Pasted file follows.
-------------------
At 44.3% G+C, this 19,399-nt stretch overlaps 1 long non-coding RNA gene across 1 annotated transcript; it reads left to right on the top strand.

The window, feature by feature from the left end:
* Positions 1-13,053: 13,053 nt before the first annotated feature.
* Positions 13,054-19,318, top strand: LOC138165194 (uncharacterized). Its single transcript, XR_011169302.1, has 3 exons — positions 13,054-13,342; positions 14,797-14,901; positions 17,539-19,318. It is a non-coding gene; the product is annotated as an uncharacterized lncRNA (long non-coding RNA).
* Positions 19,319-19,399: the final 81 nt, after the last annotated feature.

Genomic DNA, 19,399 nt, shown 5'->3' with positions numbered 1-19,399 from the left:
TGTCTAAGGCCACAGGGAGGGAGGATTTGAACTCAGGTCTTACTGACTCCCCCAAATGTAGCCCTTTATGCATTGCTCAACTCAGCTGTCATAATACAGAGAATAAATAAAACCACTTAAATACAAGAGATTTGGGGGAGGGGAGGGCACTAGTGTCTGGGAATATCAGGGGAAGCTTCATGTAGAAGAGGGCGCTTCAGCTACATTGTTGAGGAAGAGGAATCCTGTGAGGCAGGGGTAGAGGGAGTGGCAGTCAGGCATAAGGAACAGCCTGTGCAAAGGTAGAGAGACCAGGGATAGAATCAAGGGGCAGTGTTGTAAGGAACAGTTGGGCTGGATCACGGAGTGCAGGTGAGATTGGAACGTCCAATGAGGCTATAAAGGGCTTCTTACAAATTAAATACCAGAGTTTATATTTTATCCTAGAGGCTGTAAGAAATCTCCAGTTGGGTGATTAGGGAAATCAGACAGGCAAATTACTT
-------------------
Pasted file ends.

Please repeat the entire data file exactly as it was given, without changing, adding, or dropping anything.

At 44.3% G+C, this 19,399-nt stretch overlaps 1 long non-coding RNA gene across 1 annotated transcript; it reads left to right on the top strand.

The window, feature by feature from the left end:
* Positions 1-13,053: 13,053 nt before the first annotated feature.
* Positions 13,054-19,318, top strand: LOC138165194 (uncharacterized). Its single transcript, XR_011169302.1, has 3 exons — positions 13,054-13,342; positions 14,797-14,901; positions 17,539-19,318. It is a non-coding gene; the product is annotated as an uncharacterized lncRNA (long non-coding RNA).
* Positions 19,319-19,399: the final 81 nt, after the last annotated feature.

Genomic DNA, 19,399 nt, shown 5'->3' with positions numbered 1-19,399 from the left:
TGTCTAAGGCCACAGGGAGGGAGGATTTGAACTCAGGTCTTACTGACTCCCCCAAATGTAGCCCTTTATGCATTGCTCAACTCAGCTGTCATAATACAGAGAATAAATAAAACCACTTAAATACAAGAGATTTGGGGGAGGGGAGGGCACTAGTGTCTGGGAATATCAGGGGAAGCTTCATGTAGAAGAGGGCGCTTCAGCTACATTGTTGAGGAAGAGGAATCCTGTGAGGCAGGGGTAGAGGGAGTGGCAGTCAGGCATAAGGAACAGCCTGTGCAAAGGTAGAGAGACCAGGGATAGAATCAAGGGGCAGTGTTGTAAGGAACAGTTGGGCTGGATCACGGAGTGCAGGTGAGATTGGAACGTCCAATGAGGCTATAAAGGGCTTCTTACAAATTAAATACCAGAGTTTATATTTTATCCTAGAGGCTGTAAGAAATCTCCAGTTGGGTGATTAGGGAAATCAGACAGGCAAATTACTT